Simon Armstrong, managing partner of Saltus, explains why many firms may need to reassess their use of wrap platforms in the post-RDR world...
The first stage of the implementation of the Retail Distribution Review (RDR) is now complete and advisers and product providers have taken the first steps along an ever extending road.
Much of the change to date has focused on advisers’ business structures and how they can interact more profitably with their clients.
At the beginning of the RDR journey, many advisers believed the panacea would be to use a wrap platform. They thought it would solve a lot of their administration issues.
Why one size does not always fit all
After all, their clients’ money could be custodied in one place, the wrap would help them with the risk profiling of investments, provide high quality client reporting and facilitate the adviser’s ongoing payments.
So, the first round of this ‘dating game’ took place and advisers chose their preferred wrap platform
. Then, the convincing sales people at the growing number of competing wraps chimed in, telling the adviser they should also adopt their wrap alongside the one they already had, as theirs had better bells and whistles, and anyway, it would be unwise for the business to put all their eggs in one basket.
The Financial Services Authority (FSA) also became involved, stating in a discussion paper and then in a further factsheet that it also thought one wrap alone could not meet the needs of a diverse client bank. This has led to a situation where adviser businesses are each using multiple wraps.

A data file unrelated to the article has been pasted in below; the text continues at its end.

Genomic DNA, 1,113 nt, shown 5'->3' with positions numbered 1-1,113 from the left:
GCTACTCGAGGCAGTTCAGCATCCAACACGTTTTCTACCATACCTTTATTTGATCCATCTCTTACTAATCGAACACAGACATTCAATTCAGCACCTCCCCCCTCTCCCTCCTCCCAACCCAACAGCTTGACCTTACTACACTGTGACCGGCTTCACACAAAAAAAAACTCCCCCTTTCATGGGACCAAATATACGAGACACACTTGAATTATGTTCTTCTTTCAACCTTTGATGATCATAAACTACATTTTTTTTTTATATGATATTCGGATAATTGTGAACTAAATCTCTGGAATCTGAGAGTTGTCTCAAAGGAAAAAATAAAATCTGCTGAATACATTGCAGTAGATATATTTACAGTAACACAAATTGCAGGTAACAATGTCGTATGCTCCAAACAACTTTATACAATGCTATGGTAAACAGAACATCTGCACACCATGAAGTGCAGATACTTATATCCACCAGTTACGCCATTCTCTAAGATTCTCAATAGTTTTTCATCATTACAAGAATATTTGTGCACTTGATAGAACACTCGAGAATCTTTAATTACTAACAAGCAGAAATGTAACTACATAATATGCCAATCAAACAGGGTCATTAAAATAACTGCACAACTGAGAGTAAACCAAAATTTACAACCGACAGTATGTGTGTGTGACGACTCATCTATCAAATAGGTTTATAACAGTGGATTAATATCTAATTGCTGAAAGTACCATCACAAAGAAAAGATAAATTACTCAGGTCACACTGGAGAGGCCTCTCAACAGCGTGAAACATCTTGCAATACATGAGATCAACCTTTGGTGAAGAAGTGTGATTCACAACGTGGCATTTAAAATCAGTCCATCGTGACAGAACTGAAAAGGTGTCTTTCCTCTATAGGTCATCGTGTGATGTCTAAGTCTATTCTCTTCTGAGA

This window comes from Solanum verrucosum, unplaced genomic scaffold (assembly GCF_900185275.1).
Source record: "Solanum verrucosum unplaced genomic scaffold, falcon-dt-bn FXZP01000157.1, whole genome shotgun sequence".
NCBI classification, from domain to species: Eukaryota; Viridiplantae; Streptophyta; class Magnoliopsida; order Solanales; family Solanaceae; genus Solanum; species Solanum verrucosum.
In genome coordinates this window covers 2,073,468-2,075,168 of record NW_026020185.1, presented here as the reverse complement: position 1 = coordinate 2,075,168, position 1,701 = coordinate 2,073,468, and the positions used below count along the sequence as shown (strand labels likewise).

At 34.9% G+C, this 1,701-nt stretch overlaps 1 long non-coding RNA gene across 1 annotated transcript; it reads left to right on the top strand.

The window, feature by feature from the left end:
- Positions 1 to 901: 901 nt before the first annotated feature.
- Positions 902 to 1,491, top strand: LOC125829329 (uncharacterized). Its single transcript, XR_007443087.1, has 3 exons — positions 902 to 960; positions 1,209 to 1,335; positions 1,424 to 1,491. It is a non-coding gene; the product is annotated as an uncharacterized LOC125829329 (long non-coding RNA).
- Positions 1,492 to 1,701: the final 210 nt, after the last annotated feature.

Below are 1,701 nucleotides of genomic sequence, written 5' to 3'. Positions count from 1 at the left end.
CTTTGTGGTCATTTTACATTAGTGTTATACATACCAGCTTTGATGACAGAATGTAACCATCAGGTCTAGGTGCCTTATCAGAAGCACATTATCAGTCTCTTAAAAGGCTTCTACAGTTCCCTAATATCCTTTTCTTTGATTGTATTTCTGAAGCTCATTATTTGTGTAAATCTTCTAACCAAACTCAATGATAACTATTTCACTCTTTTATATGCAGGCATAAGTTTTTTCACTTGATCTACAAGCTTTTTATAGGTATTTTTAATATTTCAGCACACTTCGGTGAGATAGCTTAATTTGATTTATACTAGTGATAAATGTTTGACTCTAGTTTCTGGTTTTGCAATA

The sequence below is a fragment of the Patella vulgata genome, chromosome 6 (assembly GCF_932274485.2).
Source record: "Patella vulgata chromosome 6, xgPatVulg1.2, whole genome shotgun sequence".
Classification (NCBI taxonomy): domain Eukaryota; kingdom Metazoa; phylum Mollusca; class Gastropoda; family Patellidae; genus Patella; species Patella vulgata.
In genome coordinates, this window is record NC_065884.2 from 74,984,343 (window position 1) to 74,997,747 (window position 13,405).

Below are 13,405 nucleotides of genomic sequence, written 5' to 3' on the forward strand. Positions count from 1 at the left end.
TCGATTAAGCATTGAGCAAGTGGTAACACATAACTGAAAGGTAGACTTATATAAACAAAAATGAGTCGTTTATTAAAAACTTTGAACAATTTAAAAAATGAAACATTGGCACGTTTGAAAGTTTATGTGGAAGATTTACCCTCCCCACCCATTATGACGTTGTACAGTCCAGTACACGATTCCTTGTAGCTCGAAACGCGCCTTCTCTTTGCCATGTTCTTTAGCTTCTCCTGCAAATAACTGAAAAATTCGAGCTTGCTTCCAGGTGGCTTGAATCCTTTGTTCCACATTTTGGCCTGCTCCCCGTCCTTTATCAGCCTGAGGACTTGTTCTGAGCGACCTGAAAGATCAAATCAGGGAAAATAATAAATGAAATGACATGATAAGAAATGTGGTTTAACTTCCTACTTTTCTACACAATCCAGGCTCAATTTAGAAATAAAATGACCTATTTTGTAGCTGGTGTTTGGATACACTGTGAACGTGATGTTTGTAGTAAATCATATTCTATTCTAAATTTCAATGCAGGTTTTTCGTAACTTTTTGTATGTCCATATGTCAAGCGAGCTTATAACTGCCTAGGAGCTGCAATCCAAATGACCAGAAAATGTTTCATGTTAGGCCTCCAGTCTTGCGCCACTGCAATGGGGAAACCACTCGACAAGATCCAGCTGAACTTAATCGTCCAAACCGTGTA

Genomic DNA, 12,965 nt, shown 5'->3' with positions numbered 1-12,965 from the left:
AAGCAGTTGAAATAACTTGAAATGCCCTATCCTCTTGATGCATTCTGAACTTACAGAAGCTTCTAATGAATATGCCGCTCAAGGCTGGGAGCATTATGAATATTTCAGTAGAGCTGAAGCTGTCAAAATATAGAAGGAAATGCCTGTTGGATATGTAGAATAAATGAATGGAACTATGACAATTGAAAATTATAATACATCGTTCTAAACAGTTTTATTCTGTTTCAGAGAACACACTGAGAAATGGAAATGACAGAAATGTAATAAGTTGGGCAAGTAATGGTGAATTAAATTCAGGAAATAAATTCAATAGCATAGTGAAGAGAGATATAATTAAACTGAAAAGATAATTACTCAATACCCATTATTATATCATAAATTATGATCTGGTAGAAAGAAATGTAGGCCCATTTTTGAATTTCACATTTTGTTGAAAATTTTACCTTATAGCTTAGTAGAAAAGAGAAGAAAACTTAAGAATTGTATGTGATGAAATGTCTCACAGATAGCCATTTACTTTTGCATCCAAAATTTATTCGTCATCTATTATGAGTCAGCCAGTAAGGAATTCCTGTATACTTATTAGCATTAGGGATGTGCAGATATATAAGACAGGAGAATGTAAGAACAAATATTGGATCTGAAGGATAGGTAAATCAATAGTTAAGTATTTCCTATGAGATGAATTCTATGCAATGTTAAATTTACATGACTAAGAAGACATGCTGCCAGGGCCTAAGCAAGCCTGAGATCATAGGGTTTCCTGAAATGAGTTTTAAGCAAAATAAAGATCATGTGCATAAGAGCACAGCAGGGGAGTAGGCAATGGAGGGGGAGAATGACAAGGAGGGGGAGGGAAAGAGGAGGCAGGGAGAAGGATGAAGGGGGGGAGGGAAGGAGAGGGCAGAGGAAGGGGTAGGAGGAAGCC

Who is it helping?
But, what is the real added value to advisers of using a wrap? It seems less likely now that it is the ease of client reporting, because advisers are back where they started in having the assets of their client bank spread across a number of custodians.
It also seems less likely that the reason is ease of ongoing payment, because it is like being back in the old days: the adviser’s ongoing ‘fees’ now come from a plethora of places.
So are advisers now really using wrap platforms because it is genuinely the best choice for the client? For this to be the case, the proposition via the wrap platform must either be a better investment solution than would otherwise be available off the wrap platform or, at the very least, the same investment solution but at a cheaper price.
With the advent of clean fund pricing in the post-RDR world, it remains to be seen whether wrap platforms will offer cheaper access. As for a better investment solution, that depends on which part of the adviser’s centralised investment process (CIP) we are talking about, and also whether the adviser is picking their own investments or outsourcing.
The real nub of it is to honestly ask whether the wrap platform is there to help the adviser or to help the client.
What is clear from the adviser’s perspective is that wrap platforms work well for those clients with smaller case sizes and for uncomplicated cases. As the competition increases between the wrap platforms, and as the inevitable consolidation occurs in the sector, wrap prices will continue to fall, meaning wrap platforms may become the bedrock for the mass market of an adviser’s client base.
This article continues...
To promote 'long-term investment'
Switching 'hard and expensive'
Smaller funds still packing a punch
To drive progress